Julia Gillard is my hero. She's the chair of the Beyond Blue Board and she's incredible. Her ability to articulate her purpose and drive is pretty amazing. A good example of this is she once told me she went into politics having a very clear sense of the outcome she wanted to see for the community, and that was her driving force through some of the hardest times. I think, having someone ask you, ‘Why do you do this? What's the point, and what drives you?’ was really helpful.
I think often in medicine we just make lots of little career decisions without considering it as a bigger decision. You know, people talk about the hamster on the wheel, or stepping onto the conveyor belt and stepping out the other end as a consultant. And so I thought that was really helpful, to sit back and ask, what actually drives you? What makes you happy? What in your career would make you content, and working backwards from that rather than the other way around.
I'd like to think that we have responsibility in receiving mentorship to also give it, and so I'd like to think that even if I don't have that much to offer yet, that you can continue to provide support and relationships that go both ways. Having been the recipient of incredible advice over the years, something that I look forward to is being able to help other women who want to get through training/exams with kids or have interests outside of medicine such as governance or Director interests.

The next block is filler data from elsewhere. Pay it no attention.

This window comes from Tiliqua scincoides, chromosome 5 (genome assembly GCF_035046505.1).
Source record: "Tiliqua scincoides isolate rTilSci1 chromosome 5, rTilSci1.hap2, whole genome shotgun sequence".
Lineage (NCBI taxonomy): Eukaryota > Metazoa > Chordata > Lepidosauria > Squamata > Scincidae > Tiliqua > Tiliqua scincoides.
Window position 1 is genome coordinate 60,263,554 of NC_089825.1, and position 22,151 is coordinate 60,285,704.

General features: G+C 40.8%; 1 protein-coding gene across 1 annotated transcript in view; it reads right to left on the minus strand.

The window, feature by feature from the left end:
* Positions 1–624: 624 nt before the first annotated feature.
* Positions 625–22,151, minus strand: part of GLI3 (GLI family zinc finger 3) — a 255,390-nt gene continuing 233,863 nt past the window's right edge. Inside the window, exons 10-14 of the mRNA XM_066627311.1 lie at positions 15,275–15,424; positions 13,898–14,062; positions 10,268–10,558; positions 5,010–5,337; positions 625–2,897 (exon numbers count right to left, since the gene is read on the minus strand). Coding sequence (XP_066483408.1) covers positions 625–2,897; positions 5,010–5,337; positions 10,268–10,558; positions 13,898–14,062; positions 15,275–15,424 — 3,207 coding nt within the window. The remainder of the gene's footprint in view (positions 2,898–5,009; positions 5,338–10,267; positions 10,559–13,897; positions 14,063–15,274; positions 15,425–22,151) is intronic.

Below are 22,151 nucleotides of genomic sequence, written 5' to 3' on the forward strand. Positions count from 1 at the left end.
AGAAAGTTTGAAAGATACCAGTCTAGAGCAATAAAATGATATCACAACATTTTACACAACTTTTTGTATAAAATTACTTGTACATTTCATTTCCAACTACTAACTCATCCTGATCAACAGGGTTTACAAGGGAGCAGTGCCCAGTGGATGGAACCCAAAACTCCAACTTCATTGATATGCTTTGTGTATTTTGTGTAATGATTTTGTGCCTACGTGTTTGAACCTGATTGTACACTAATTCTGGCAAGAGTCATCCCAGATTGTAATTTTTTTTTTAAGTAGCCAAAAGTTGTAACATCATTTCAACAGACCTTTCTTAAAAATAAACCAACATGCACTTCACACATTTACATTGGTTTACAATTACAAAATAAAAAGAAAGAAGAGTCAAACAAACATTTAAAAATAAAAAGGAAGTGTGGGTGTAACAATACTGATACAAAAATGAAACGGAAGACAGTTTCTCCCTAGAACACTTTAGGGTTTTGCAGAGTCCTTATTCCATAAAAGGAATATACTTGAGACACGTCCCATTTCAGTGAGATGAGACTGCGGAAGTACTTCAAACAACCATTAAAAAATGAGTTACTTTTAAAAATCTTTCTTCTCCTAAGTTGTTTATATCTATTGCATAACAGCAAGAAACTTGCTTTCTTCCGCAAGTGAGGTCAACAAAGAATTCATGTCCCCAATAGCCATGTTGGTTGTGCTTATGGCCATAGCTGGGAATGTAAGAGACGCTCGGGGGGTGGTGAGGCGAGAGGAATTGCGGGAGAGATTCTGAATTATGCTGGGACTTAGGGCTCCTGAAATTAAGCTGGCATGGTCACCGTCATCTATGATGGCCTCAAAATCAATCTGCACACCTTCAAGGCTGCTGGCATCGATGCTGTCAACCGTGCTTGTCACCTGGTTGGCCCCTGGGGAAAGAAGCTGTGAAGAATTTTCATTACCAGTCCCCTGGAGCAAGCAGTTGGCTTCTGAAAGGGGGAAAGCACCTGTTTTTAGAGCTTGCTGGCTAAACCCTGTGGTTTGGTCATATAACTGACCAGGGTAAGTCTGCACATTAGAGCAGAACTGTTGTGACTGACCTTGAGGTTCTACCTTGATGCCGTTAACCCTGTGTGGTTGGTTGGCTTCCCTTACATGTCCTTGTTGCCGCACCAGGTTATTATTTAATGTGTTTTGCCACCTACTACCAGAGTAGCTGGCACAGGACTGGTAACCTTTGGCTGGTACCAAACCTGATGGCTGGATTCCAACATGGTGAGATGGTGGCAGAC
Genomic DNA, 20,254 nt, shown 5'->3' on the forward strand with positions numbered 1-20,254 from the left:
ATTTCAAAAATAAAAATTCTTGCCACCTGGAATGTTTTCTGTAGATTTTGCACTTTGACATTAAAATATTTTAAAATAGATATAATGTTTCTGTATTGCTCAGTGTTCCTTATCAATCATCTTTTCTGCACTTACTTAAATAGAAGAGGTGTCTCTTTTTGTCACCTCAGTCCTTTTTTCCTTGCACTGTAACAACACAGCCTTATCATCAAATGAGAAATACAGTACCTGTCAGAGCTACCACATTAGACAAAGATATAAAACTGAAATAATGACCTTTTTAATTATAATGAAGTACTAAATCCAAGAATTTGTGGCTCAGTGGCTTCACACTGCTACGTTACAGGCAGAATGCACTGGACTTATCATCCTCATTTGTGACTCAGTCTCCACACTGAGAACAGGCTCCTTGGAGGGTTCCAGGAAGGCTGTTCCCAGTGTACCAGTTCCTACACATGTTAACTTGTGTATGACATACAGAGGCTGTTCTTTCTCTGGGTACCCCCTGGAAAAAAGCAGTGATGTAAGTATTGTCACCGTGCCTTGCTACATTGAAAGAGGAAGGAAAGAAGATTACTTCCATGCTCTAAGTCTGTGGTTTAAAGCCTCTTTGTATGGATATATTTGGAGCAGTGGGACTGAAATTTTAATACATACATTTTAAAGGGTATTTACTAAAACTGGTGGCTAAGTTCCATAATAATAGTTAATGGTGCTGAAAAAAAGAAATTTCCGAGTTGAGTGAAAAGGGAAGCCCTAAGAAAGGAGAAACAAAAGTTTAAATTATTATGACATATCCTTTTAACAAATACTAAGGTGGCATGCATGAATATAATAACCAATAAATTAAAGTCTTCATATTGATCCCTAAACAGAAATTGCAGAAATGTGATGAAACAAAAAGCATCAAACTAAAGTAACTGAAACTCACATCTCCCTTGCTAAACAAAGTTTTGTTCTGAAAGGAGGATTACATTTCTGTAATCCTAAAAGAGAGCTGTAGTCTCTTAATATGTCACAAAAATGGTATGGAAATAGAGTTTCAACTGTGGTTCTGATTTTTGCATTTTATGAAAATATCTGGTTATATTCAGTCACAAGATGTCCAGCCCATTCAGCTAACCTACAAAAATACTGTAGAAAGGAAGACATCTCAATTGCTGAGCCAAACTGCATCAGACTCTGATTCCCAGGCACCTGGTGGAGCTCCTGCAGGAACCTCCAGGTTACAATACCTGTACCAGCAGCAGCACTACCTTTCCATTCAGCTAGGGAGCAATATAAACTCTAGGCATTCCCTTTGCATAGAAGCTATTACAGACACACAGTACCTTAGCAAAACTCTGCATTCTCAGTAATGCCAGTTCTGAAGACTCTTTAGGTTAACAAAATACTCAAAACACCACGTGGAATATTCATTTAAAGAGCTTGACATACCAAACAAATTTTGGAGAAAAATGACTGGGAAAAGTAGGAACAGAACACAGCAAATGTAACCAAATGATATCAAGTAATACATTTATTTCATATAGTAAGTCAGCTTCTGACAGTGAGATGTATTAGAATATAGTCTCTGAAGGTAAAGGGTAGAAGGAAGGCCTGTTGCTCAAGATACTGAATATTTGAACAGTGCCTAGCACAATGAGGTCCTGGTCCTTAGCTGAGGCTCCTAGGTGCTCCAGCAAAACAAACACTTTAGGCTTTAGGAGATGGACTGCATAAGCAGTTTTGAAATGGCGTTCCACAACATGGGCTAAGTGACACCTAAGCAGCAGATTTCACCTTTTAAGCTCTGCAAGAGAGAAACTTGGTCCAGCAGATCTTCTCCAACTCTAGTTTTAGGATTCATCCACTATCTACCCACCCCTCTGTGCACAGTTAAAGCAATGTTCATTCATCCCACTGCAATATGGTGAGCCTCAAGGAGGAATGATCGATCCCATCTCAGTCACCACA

What would you say to women who want to do intensive care as a career?
I think awesome! I've always found it really funny when people have thought that intensive care is not a good option for women, and I think for a lot of us we've had someone at some point along the way tell us that as a woman it's a terrible idea and I just don't think that's the case anymore.
There are elements of it that I find are more compatible with having a family, for instance, coming back from maternity leave, I was considering coming back part time, but that would have been 3 shifts a fortnight, so I decided to come back full time. The amount of care that I require is actually quite little. I get all this time with my kids because of the way that our rosters work.
There are definitely some challenges, like breastfeeding and pumping in a very busy unit. But I think we're getting better at creating those opportunities for women. And I think with more visibility and more discussion, I think that's probably something that will continue to improve.
How do you define success?
I don't know.
I don't know yet and that's something that I'm probably still working on.
I find lots of significance in what we do in ICU. I'm sure everyone has experienced how rewarding a really good family meeting can be. And I think the difference in bereavement if that’s done well versus if that's rushed or disjointed or ill-prepared for, is significant. There's not that many things in medicine where we're not completely uniform and replaceable. I think family meetings are something that can be done really well in our own personal style, and something that I strive to do really well.
But I don't really have an answer to what success looks like. I think being in a job that you find rewarding and doing it well is probably what I'm aiming for at the moment.